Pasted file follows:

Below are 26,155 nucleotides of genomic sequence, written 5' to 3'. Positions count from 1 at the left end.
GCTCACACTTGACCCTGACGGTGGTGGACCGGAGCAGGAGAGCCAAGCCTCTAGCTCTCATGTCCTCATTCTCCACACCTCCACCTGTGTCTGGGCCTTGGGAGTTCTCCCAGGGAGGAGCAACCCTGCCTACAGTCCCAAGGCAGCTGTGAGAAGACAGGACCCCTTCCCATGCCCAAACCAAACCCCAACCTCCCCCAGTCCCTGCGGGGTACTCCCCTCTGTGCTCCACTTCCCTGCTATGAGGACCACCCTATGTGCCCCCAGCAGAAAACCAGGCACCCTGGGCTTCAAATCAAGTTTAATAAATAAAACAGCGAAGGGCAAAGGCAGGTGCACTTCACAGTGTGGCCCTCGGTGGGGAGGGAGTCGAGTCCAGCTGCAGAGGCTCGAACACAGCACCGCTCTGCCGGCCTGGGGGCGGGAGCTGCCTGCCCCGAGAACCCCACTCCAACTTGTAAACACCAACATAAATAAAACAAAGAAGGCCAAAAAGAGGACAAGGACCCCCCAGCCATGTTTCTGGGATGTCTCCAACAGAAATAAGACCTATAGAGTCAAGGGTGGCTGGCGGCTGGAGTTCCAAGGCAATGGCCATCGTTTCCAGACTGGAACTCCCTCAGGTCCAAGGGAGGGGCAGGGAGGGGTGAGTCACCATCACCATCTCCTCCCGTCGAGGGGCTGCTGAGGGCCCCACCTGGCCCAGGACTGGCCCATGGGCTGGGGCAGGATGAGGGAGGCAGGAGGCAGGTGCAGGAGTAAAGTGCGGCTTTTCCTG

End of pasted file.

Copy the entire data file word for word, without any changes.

Below are 26,155 nucleotides of genomic sequence, written 5' to 3'. Positions count from 1 at the left end.
GCTCACACTTGACCCTGACGGTGGTGGACCGGAGCAGGAGAGCCAAGCCTCTAGCTCTCATGTCCTCATTCTCCACACCTCCACCTGTGTCTGGGCCTTGGGAGTTCTCCCAGGGAGGAGCAACCCTGCCTACAGTCCCAAGGCAGCTGTGAGAAGACAGGACCCCTTCCCATGCCCAAACCAAACCCCAACCTCCCCCAGTCCCTGCGGGGTACTCCCCTCTGTGCTCCACTTCCCTGCTATGAGGACCACCCTATGTGCCCCCAGCAGAAAACCAGGCACCCTGGGCTTCAAATCAAGTTTAATAAATAAAACAGCGAAGGGCAAAGGCAGGTGCACTTCACAGTGTGGCCCTCGGTGGGGAGGGAGTCGAGTCCAGCTGCAGAGGCTCGAACACAGCACCGCTCTGCCGGCCTGGGGGCGGGAGCTGCCTGCCCCGAGAACCCCACTCCAACTTGTAAACACCAACATAAATAAAACAAAGAAGGCCAAAAAGAGGACAAGGACCCCCCAGCCATGTTTCTGGGATGTCTCCAACAGAAATAAGACCTATAGAGTCAAGGGTGGCTGGCGGCTGGAGTTCCAAGGCAATGGCCATCGTTTCCAGACTGGAACTCCCTCAGGTCCAAGGGAGGGGCAGGGAGGGGTGAGTCACCATCACCATCTCCTCCCGTCGAGGGGCTGCTGAGGGCCCCACCTGGCCCAGGACTGGCCCATGGGCTGGGGCAGGATGAGGGAGGCAGGAGGCAGGTGCAGGAGTAAAGTGCGGCTTTTCCTG